How can I give two cereals the worst nutrition?  Chex has more sodium and more calories, but Special K has more saturated fat and more sugar.  Which one is worse depends on what your nutrition needs are.  But either one is worse than Honey Bunches of Oats. Note: all nutrition information is based on 3/4 cup for a serving.

The key?  Special K has high fructose corn syrup, whereas Honey Bunches of Oats has just the regular corn syrup.  And Chex has just corn syrup colids but no high fructoseness.  Syrup solids?  Aren’t those mutually exclusive?

He said to me, ‘Son of man, feed your stomach and fill your body with this scroll which I am giving you.’ Then I ate it, and it was sweet as honey in my mouth.

Ezekiel 3:3

Special Racers

Our junior-kindergartner participates in the Awana club at our church. He is in the Sparkies group, so last week when the older kids were racing their pinewood cars (AKA Awana Grand Prix), he got to race the Sparkies cars. Since they’re considered too young to be sanding and painting their own cars, the Sparkies bring in a Matchbox- or Hot Wheels-type car of their own choosing.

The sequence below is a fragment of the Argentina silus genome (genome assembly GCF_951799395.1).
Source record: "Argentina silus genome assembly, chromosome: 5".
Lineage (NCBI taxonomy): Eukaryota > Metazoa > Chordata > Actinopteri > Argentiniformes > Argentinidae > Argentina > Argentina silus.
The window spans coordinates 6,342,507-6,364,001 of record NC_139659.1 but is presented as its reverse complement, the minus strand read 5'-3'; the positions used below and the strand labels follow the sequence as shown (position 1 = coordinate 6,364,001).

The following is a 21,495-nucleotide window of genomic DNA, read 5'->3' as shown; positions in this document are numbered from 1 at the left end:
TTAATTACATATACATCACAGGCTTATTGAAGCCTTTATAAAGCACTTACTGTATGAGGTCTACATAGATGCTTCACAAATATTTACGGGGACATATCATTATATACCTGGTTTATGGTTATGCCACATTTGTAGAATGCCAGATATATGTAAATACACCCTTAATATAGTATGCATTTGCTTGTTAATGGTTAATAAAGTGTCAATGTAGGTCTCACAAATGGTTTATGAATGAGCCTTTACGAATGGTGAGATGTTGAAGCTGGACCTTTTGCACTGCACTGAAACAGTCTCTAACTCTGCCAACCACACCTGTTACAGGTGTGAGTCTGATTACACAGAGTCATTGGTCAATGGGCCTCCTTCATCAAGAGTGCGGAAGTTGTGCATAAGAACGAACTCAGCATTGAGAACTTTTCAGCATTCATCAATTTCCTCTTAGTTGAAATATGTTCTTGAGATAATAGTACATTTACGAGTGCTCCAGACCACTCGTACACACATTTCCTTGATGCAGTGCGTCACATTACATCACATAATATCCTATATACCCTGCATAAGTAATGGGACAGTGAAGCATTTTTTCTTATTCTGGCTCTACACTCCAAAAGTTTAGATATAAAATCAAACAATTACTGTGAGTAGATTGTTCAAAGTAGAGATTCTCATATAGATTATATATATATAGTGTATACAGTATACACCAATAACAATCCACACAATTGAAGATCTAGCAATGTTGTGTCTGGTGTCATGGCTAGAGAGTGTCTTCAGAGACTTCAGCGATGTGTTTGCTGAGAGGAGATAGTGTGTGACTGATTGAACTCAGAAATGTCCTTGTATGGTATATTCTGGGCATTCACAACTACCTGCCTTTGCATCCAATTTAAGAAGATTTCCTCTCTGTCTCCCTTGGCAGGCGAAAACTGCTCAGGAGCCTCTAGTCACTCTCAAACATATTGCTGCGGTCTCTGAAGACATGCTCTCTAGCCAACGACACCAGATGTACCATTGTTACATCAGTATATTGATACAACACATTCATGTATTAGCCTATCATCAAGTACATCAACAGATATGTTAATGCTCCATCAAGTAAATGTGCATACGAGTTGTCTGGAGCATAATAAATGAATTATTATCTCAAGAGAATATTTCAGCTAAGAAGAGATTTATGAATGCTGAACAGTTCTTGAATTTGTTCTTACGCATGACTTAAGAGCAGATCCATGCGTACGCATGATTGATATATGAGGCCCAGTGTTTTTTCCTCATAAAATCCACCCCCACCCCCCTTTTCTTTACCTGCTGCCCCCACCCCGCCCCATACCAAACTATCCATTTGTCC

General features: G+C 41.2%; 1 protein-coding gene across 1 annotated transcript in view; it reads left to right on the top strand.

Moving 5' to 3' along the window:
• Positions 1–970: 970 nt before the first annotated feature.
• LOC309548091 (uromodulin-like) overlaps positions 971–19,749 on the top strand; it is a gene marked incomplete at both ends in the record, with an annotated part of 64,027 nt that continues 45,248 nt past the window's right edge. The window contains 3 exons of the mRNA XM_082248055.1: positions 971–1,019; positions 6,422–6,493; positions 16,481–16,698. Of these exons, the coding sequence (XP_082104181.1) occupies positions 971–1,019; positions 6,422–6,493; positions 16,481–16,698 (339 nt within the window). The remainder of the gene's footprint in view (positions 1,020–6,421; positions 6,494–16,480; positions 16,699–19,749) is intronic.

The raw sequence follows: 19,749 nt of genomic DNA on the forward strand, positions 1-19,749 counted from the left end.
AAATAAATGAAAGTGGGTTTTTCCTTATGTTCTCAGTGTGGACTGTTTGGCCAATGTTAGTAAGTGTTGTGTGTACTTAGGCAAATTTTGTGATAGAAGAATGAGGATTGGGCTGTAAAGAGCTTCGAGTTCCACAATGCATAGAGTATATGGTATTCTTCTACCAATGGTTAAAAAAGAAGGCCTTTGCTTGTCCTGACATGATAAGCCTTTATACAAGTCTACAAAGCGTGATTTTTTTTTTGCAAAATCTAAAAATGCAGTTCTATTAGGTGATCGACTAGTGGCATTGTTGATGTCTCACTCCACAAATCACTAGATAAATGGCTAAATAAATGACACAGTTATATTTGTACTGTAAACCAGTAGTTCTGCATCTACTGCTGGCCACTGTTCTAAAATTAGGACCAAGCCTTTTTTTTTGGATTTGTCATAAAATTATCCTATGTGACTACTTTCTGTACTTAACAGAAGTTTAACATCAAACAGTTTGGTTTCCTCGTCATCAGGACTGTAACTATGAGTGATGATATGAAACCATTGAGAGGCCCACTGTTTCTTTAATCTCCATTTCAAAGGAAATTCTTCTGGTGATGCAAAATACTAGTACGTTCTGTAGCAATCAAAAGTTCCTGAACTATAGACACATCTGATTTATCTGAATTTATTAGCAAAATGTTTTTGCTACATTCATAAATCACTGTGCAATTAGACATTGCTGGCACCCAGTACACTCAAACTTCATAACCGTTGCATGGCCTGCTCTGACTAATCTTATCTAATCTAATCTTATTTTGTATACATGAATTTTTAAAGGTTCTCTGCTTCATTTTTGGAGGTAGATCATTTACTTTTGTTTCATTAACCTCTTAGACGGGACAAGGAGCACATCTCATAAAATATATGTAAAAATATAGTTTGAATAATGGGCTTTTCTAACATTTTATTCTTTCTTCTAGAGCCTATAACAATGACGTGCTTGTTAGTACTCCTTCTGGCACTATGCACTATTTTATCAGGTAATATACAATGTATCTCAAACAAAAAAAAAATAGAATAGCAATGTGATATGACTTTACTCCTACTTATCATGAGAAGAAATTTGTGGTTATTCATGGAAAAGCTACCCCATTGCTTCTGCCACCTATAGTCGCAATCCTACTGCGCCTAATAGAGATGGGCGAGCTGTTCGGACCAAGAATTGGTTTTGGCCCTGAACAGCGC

They race them down a track and it’s an actual competition setup as something like a double-elimination tournament. But they race four cars at a time so it’s a little trickier than that. He got second place in each race. But since he never won a race, he didn’t make it to the finals and was not in the running for a trophy.

Later that week, someone (an uncle, a grandparent, I forget who exactly) was asking him about the race and how he did. The conversation went a little like this:
“How did you do in the race?”
I got second every time, but I didn’t get a trophy.